On Thursday, the White House released a preview of its second National Action Plan for the international Open Government Partnership, whose mission is to increase openness and accountability among its member countries.
While some of the draft commitments line up with our recommendations for openness, the plan is silent on the critical reforms needed to address some of the most troubling areas of secrecy: protecting whistleblowers, reducing over-classification, and curbing secret law.
Administration officials have assured us that they intend to address these areas in the final version of its action plan, which will be released in December. We surely hope so.
We understand that recent revelations might make the Obama administration's participation in the Open Government Partnership a little awkward at the moment. But if the U.S. is hoping to show that it's fully behind the partnership and its mission of increasing openness and accountability among its member countries, the administration will have to do better than what it has shown thus far.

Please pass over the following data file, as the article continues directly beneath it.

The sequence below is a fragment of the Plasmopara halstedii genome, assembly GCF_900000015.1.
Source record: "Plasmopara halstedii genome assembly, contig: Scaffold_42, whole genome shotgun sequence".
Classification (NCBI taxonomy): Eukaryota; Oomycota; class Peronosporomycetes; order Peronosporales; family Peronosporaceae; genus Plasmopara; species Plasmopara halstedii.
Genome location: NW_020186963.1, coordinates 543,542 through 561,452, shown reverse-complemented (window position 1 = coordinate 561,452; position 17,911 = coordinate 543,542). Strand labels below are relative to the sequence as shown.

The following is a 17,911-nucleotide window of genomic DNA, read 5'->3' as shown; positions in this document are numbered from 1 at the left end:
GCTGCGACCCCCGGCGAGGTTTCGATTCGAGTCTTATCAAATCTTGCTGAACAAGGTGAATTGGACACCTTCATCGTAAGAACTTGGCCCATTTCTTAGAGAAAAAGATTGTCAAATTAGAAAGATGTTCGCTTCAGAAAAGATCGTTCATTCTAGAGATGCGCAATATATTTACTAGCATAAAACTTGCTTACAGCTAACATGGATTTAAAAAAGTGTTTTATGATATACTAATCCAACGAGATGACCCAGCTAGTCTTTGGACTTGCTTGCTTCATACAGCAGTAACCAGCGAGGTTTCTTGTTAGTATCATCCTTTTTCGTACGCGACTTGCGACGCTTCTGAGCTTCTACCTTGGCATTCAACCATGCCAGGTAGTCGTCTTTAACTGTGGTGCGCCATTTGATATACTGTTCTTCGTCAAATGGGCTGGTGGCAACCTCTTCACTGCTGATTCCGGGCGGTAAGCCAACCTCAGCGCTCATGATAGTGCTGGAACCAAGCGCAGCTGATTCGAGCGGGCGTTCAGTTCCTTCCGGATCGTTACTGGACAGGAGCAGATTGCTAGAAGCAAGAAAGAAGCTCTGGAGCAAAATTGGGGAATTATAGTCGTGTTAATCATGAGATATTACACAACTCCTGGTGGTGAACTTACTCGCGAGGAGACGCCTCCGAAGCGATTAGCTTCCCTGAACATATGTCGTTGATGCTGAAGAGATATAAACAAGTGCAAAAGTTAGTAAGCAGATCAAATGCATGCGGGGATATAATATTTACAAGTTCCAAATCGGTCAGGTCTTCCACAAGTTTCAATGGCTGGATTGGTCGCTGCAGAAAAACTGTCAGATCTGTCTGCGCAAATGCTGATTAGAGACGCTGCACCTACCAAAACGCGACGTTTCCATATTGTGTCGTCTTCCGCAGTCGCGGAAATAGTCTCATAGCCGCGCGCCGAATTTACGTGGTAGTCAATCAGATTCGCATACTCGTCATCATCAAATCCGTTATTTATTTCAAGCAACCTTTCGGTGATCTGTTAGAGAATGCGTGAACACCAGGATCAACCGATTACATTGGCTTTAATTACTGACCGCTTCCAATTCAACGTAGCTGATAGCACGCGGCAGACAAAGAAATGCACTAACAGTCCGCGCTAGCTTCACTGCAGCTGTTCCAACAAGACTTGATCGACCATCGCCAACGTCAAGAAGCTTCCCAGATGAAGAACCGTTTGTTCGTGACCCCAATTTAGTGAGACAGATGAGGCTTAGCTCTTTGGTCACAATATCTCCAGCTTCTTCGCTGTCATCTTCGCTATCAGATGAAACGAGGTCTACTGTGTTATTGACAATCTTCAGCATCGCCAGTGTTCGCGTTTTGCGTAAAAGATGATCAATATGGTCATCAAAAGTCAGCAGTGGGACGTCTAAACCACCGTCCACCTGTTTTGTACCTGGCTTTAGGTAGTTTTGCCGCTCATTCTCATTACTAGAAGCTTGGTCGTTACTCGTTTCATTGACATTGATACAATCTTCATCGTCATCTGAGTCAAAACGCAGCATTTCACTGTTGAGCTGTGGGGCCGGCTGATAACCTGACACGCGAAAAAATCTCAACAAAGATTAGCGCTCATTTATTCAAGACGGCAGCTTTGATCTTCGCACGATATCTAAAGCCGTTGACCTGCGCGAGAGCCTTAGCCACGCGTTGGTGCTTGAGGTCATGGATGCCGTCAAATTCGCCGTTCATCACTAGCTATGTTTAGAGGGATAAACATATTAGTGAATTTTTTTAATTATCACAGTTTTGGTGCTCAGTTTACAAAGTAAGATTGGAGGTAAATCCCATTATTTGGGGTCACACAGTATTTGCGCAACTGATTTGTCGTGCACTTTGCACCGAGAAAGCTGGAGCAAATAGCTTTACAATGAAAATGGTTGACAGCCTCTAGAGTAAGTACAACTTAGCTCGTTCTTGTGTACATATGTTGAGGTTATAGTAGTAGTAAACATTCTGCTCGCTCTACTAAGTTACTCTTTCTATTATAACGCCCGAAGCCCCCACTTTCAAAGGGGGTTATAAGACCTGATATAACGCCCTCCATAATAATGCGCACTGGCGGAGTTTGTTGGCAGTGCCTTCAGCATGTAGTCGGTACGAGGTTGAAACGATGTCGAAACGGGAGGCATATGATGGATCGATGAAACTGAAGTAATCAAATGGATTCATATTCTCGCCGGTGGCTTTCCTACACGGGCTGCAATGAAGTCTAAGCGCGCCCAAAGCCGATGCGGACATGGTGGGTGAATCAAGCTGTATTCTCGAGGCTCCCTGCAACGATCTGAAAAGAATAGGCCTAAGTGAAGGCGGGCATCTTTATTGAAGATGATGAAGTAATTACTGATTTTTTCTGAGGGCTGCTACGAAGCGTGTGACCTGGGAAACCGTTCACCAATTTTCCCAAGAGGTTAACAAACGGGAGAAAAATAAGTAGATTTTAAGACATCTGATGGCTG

The world is watching and wondering how the U.S. can credibly claim advances in open government without addressing these critical issues in the wake of the Edward Snowden disclosures on surveillance.
That said, there are other worthwhile commitments in the draft. We welcome the draft Freedom of Information Act commitments, which would help streamline and centralize a patchwork system that has long been overly complicated for both the public and government officials. We also are pleased to see a commitment to working with civil society groups to improve the ability to track U.S. government spending on USAspending.gov.
However, we're disappointed that Extractive Industries Transparency Initiative provisions simply reflect decisions that have already been made. The final commitments must go further.
We urge the Obama administration to work closely with us and our civil society partners to ensure ambitious commitments and real progress are made. Excessive secrecy in the name of national security is harming U.S. legitimacy, both with the American people and our allies around the globe.